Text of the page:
Firstly , you started slow (page 2), elaborating on every little detail , then you provided an example that should make the picture even clearer , but on the contrary .. you put a lot of possibilities and new concepts into this example , and you successfully made it MORE COMPLEX , instead of being SIMPLER .

    Secondly , horrible elaboration in the example made it even more convoluted , adding the complexity into the equation = HORRIBLE Example .

    I am waiting for a follow up article .. one with even 18 pages , I will read them all .. every last letter , for this is the price of knowledge , just remember SIMPLIFY and ELABORATE .

    Thanks you for your understanding .
  • quarup - Tuesday, July 7, 2009 - link

    The following seems confusion, could you please clarify or reword it:

    "In double buffering, this happens with every frame even if the next frames done after the monitor is finished receiving and drawing the current frame (meaning that it might not be displayed at all if another frame is completed before the next refresh)."

    It sounds like it says two contradicting things about double-buffering + vsync:
    1. a swap buffer happens once per frame
    2. a frame might be skipped if we're rendering frames too fast (this sounds more like triple buffering?)


    "With triple buffering, front buffer swaps only happen at most once per vsync."

    Isn't this true with double buffer + vsync, too?
  • pakotlar - Sunday, July 5, 2009 - link

    t.buffering is great, but tighter integration between the abstraction layer and developer tools along with general programming protocols on GPU's, should allow (maybe with the use of a dynamic LOD system like SPVO) should kill the need for t.buffering or vsync. there has to be a better solution in place today for homogenous hardware. Reply
  • happymanz - Saturday, July 4, 2009 - link


    I mostly play games at 1024x768@120hz if they are non competative, and 800x600\640x480@160hz if they are competative. (I am not able to notice any tearing at 160hz)

    What settings are recommended for gamers using CRT or 120hz LCD monitors? (most people will not notice any tearing even at 120hz)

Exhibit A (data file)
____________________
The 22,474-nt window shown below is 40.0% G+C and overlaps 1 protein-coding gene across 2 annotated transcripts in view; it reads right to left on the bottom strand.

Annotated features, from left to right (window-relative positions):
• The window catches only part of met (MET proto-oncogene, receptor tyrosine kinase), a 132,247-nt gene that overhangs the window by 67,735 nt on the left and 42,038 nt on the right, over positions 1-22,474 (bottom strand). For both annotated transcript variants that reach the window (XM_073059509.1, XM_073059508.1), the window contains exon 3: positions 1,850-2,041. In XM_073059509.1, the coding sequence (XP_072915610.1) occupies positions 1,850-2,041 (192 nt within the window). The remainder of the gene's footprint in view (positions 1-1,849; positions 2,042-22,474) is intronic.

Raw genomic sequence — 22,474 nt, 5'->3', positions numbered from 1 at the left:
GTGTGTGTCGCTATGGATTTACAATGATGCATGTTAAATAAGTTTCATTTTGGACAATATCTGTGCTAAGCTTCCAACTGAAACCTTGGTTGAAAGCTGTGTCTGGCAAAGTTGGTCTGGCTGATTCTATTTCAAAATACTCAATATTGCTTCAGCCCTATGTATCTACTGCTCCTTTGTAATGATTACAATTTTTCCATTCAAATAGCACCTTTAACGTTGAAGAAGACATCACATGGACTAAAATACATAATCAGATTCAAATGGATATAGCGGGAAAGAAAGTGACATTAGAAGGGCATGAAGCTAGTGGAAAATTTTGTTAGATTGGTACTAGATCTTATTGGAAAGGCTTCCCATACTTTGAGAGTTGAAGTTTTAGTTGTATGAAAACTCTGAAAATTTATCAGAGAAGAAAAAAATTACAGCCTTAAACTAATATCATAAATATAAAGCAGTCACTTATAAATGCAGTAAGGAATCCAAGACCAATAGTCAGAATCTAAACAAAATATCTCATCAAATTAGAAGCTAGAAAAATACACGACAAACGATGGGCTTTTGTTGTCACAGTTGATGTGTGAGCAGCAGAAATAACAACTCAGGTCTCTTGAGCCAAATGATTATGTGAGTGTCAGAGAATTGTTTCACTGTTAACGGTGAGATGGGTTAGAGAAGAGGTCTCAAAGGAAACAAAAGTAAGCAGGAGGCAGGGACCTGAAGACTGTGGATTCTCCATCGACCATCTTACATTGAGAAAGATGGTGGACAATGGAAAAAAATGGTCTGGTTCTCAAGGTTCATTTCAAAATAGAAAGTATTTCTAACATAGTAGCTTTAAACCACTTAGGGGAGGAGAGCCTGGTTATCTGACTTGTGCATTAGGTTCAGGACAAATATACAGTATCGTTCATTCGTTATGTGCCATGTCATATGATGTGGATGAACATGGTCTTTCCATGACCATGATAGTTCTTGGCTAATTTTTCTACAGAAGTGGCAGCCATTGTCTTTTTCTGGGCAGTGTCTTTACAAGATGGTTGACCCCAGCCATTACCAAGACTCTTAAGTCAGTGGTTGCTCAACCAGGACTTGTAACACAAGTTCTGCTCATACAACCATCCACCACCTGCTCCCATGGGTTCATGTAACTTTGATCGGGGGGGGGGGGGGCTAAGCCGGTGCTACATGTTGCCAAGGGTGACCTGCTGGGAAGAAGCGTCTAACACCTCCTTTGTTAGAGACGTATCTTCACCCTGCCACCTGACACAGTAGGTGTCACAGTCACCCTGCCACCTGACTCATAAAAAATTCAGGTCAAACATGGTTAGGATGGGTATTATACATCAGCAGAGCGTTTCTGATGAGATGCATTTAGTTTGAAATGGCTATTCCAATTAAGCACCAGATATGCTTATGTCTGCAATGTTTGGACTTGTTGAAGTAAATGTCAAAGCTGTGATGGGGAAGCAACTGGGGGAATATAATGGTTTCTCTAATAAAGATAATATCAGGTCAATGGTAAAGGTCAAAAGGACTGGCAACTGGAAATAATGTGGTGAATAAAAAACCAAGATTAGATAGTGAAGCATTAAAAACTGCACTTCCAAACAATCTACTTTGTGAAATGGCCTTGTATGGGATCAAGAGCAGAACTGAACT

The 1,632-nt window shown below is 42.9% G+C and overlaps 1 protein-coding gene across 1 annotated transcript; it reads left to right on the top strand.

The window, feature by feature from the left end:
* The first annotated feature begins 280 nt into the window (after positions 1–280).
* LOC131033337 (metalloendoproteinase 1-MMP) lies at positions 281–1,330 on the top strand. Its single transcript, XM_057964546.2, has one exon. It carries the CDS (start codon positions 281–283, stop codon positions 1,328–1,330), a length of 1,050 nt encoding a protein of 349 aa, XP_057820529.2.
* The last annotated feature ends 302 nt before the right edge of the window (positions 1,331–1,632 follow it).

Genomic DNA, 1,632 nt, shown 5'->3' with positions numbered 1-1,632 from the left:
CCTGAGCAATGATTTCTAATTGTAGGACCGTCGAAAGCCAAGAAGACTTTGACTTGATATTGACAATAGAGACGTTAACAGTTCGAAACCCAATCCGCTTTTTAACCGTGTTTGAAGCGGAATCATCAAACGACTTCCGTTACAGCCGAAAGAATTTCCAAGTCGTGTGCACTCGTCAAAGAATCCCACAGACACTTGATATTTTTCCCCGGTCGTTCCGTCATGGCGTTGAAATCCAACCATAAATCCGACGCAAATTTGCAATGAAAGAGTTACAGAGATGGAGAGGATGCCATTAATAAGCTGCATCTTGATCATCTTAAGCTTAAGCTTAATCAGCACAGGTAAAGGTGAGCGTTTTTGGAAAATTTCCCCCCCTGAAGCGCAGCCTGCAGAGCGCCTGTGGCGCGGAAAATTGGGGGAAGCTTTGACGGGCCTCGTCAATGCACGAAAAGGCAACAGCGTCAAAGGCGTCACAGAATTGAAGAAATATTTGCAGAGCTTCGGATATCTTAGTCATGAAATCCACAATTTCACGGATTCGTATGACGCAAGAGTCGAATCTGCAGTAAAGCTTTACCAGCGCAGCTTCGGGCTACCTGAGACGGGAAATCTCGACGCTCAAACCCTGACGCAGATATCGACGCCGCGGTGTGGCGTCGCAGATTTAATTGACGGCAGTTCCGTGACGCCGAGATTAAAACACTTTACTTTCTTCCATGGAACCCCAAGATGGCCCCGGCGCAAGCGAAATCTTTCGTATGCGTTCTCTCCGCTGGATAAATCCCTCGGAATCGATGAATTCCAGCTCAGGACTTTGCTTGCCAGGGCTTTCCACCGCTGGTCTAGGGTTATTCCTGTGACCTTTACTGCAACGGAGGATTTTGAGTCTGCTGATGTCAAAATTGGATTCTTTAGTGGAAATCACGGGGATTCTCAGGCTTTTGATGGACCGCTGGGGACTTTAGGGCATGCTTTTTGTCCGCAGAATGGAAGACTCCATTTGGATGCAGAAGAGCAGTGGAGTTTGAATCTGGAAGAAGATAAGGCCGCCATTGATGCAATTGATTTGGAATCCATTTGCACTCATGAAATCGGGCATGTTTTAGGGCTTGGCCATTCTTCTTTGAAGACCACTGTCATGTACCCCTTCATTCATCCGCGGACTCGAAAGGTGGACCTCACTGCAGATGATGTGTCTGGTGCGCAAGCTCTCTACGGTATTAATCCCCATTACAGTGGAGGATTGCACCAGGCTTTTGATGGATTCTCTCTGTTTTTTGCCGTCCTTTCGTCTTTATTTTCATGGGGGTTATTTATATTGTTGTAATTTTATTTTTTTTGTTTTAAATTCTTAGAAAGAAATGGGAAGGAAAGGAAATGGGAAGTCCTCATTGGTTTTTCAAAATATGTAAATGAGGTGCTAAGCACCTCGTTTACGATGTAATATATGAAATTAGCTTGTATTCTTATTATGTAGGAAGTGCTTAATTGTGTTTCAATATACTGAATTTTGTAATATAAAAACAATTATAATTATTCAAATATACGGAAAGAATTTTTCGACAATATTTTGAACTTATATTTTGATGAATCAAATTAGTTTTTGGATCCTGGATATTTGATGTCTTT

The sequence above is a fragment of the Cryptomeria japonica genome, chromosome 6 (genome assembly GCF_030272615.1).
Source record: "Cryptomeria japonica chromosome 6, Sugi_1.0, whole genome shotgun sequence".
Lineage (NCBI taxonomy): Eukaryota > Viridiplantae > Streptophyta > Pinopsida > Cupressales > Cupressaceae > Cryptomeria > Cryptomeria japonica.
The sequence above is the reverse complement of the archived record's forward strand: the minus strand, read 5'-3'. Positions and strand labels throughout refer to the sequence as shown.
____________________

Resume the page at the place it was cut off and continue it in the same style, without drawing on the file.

Alot of older (and still popular) games run various versions of the quakeengine where physics are affected by the FPS (I'm no expert on the matter)

    (I have yet to see any LCD monitor getting close in terms of imagequality, and so far it seems you cant have your cake and eat it aswell when it comes to different types of panels)
  • urebelscum - Thursday, July 2, 2009 - link

    Nice article; I loved seeing the example. However, from reading all the commons, I think a follow up article is needed. First, another example is needed: when rendering is slower than monitor refresh. I thought I pictured what would happen, but now I'm not sure. Maybe another example, covering what happens when a game drops below the 60 fps threashhold, but if the other example is clear, maybe not. The rest of the followup should include more info: basically add render ahead to the first example, and a list of which games use true triple buffer, and which use mis-named render ahead.

    The last is why I still don't use "triple buffering" all the time. It seems most games I play are calling render ahead the wrong name, so I leave the wrongly called "triple buffering" "disabled".

    Two things that probably are beyond the scope are: how to tell if a game is using true triple buffering or if it's using render ahead, and what devs need to do to use true triple buffering. (I'm following a couple open source games that say they support triple buffering, but might be using render ahead.)
  • DerekWilson - Thursday, July 2, 2009 - link

    Thanks for the feedback. I'm looking into the possibility of a follow up and appreciate your suggestions of things to look into. Reply
  • castanza - Tuesday, June 30, 2009 - link

    Enabling triple buffering whenever possible is not the right idea.

    Again, the choices are:
    1) double buffer w/o vsync
    2) double buffer w/ vsync
    3) triple buffer w/ vsync

    Suppose your screen refreshes @ 60 Hz (pretty common now).

    The key question is: can your machine pump out 60 fps consistently for the game in question?

    If it can, then you probably want double buffer w/ vsync. I enabled this setting in L4D and I can enjoy NO TEARING with minimum lag because L4D gives very nice frame rates on my machine, not often dipping below 60 fps.

    If it can't, then your choice depends on how well you can tolerate lag in this particular game. In some games you may not notice it, in others you will. I find it less noticeable in driving games than fps games for example. I tried this setting in L4D, and I found the added lag unacceptable. Anyway if you don't mind a bit of extra input lag in this particular game, then you want triple buffer w/ vsync. Otherwise, if getting rid of lag is more important than eliminating tearing, you'll choose double buffer w/o vsync.

    That's my $0.02 on this subject :)
  • Hrel - Monday, June 29, 2009 - link

    Sounds to me like the best option would be a tripple buffer with a rendering que; coupled with a rendered frames management feature.

    From this, I THINK the to get the best image a COMPLETED frame should be shown every single refresh of the monitor.

    And in order to reduce lag as much as possible, the most recent fully rendered frame should be put out to the monitor; and all the older frames should be thrown out. Which means skipping could occur but with proper management it should be so minor that we really won't notice.

    Especially as monitor refresh rates go up to 120HZ and beyond.

    Comments anyone???